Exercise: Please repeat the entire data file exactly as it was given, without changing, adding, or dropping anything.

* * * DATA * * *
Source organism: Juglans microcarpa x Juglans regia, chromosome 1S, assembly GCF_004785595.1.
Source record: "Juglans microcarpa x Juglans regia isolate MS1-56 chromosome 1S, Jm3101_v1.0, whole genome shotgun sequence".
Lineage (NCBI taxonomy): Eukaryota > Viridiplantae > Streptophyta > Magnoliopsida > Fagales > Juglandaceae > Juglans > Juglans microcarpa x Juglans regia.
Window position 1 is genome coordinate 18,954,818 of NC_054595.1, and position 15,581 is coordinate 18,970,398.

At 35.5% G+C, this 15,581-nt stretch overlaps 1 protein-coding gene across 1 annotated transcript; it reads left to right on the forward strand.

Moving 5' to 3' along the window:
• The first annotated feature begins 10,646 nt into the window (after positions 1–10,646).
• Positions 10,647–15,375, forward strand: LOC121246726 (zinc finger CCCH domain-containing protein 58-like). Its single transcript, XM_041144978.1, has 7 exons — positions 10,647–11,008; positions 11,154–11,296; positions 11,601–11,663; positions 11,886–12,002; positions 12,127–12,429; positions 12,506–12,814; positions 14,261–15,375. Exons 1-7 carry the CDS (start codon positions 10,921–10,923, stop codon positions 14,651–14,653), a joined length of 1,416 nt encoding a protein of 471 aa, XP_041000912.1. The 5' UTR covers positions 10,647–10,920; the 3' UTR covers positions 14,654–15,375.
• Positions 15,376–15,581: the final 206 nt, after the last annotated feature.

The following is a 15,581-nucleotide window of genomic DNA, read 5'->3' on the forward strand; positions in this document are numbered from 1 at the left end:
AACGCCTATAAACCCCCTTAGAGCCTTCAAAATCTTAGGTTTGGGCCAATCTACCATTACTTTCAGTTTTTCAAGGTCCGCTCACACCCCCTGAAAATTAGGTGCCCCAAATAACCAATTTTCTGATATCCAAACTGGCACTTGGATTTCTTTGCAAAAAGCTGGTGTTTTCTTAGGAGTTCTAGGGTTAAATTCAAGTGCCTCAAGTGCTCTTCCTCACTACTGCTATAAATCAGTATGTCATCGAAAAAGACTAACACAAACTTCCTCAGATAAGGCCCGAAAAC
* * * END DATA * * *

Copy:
Source organism: Juglans microcarpa x Juglans regia, chromosome 1S, assembly GCF_004785595.1.
Source record: "Juglans microcarpa x Juglans regia isolate MS1-56 chromosome 1S, Jm3101_v1.0, whole genome shotgun sequence".
Lineage (NCBI taxonomy): Eukaryota > Viridiplantae > Streptophyta > Magnoliopsida > Fagales > Juglandaceae > Juglans > Juglans microcarpa x Juglans regia.
Window position 1 is genome coordinate 18,954,818 of NC_054595.1, and position 15,581 is coordinate 18,970,398.

At 35.5% G+C, this 15,581-nt stretch overlaps 1 protein-coding gene across 1 annotated transcript; it reads left to right on the forward strand.

Moving 5' to 3' along the window:
• The first annotated feature begins 10,646 nt into the window (after positions 1–10,646).
• Positions 10,647–15,375, forward strand: LOC121246726 (zinc finger CCCH domain-containing protein 58-like). Its single transcript, XM_041144978.1, has 7 exons — positions 10,647–11,008; positions 11,154–11,296; positions 11,601–11,663; positions 11,886–12,002; positions 12,127–12,429; positions 12,506–12,814; positions 14,261–15,375. Exons 1-7 carry the CDS (start codon positions 10,921–10,923, stop codon positions 14,651–14,653), a joined length of 1,416 nt encoding a protein of 471 aa, XP_041000912.1. The 5' UTR covers positions 10,647–10,920; the 3' UTR covers positions 14,654–15,375.
• Positions 15,376–15,581: the final 206 nt, after the last annotated feature.

The following is a 15,581-nucleotide window of genomic DNA, read 5'->3' on the forward strand; positions in this document are numbered from 1 at the left end:
AACGCCTATAAACCCCCTTAGAGCCTTCAAAATCTTAGGTTTGGGCCAATCTACCATTACTTTCAGTTTTTCAAGGTCCGCTCACACCCCCTGAAAATTAGGTGCCCCAAATAACCAATTTTCTGATATCCAAACTGGCACTTGGATTTCTTTGCAAAAAGCTGGTGTTTTCTTAGGAGTTCTAGGGTTAAATTCAAGTGCCTCAAGTGCTCTTCCTCACTACTGCTATAAATCAGTATGTCATCGAAAAAGACTAACACAAACTTCCTCAGATAAGGCCCGAAAAC